LOTRO: More Community Nostalgia
A few days ago, I wrote about some aspects of the wider LOTRO community that were no longer with us. These included the podcast A Casual Stroll to Mordor, the rivalry between the official and unofficial LOTRO forums and that curious experiment, the player council. I was quite surprised by the response to this post, which was very positive, and was also interested by some of the comments that followed on social media. Hence, I decided to follow it up with some further examples, based upon reader feedback and further reflection upon the matter. LOTRO has been around for eleven years which is a considerable period of time. To put this into some sort of perspective, it has been part of my leisure time for one fifth of my life. During that time a lot of things have come and gone.
Let us begin with My LOTRO, which Turbine launched in late 2008. Designed as a social hub the site (which was a subset of the official LOTRO website), tracked characters, kinship and tribe information. It also displayed item information, stats, deed accomplishment and levelling dates. It also included an extensive Lorebook. There was calendar for kinship events, a journal option for keeping notes on your character's progress and even an RSS feed for each journal. It was the latter that made My LOTRO so invaluable as it became the centre of many player blogs, fan fiction and poetry It was quite a unique platform and somewhat ahead of its times. Furthermore, the public data.lotro.com API could be used to power external sites with LOTRO related information. Players tracked server status and could share character data. If fully developed it could have extended much of LOTROs social activities outside of the game and forums.
Sadly, like anything of this nature, there was scope for abuse. As I mentioned in the previous post the onset of the LOTRO culture wars lead to a lot of acrimony on both forums. My LOTRO provided a means for the unscrupulous to identify a player’s alts which lead to trolling. However, despite side issues such as this, My LOTRO remained an important facet of the player community. But like other aspects of the game, it was not developed further. Overtime, Turbine like any other business, saw staff come and go and My LOTRO suffered as a result of lost expertise. 2010 saw the game convert to a hybrid F2P model and then the following year Turbine took back control of the EU service. The forums where subsequently overhauled a year or so later and My LOTRO was deemed unrepairable. It was subsequently closed in 2013, and all the information therein was lost, although players were given time to attempt to back up their data.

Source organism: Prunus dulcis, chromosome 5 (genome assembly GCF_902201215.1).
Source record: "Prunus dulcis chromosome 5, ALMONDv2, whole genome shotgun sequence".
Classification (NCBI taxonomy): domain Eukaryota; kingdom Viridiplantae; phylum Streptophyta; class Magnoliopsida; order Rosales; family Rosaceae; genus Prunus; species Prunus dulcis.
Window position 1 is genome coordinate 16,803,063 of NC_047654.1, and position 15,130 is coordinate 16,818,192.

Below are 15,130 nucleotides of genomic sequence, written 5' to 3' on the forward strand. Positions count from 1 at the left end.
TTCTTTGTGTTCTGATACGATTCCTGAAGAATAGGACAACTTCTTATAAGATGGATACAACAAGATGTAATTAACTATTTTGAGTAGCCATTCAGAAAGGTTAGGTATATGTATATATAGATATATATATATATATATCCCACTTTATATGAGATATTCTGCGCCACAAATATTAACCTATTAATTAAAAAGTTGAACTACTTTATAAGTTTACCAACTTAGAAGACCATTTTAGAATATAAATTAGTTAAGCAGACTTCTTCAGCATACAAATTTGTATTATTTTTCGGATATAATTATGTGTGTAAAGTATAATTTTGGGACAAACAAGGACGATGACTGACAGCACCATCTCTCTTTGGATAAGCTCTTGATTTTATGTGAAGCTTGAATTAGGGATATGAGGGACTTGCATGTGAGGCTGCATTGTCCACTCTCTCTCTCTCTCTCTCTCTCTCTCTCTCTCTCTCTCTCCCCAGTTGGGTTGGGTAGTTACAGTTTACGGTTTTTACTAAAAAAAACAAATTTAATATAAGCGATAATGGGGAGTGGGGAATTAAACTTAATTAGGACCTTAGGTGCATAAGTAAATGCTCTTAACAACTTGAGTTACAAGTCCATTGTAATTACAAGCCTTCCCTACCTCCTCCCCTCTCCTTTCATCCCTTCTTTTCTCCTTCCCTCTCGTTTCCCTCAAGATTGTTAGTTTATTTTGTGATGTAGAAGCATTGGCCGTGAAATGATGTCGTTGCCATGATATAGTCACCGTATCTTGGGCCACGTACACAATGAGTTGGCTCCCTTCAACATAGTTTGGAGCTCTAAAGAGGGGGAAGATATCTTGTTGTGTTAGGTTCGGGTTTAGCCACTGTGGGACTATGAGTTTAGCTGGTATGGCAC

Another service provided by My LOTRO, were the lotteries, in which players could sign up to win in-game loot. This varied from minor trinkets and baubles such as silver, gold or skirmish marks to special mounts, rare armaments, relics, unique class quest items. It was all level appropriate and surprisingly, quite a lot of prizes were unbound. Towards the end of the lottery systems lifespan it became far more LOTRO store-centric, but it was overall a generous and popular service. It required little effort on the players behalf and if you were lucky enough to win, then the item arrived via in-game mail. Sadly, this is something else that has bitten the dust and at present there is no equivalent service. Prizes of the same nature are now given out via live stream on Twitch but it’s a lot less equitable.
I would also like to quickly reference several LOTRO podcasts that have “sailed into the west”. My apologies for any that I’ve missed out, but I can remember a time when all of the following would be required listening. LOTRO Reporter, Beneath your Feet, Through the Palantir, Lotrocast, and Secrets of Middle Earth. And of course, it would be most remiss of me not to mention Mordor or Bust which was my personal stepping stone into the world of podcasting. As a blogger, I would also like to touch upon the various LOTRO fan sites from the last decade. Some still endure to this day which is gratifying to see, but many more have either stopped posting or have vanished from the internet once their domain has expired. Here are a few of those that have gone and are sorely missed. All were of a high quality and reflected the passion that still remains a key aspect of the LOTRO community.
Cosmetic Lotro – http://cosmeticlotro.wordpress.com
Fluff and Stuff – http://fluffandstufflotro.wordpress.com
Lotro Fashion – http://lotrofashion.blogspot.de
Darzil’s Crafting Guide – http://www.northshield.co.uk/LOTRO/
Tales of Arda – http://toarda.com
The Elven Tailor – http://theelventailor.blogspot.nl
The Lotro Stylist – https://lotrostylist.wordpress.com
The Starry Mantle – http://starrymantle.wordpress.com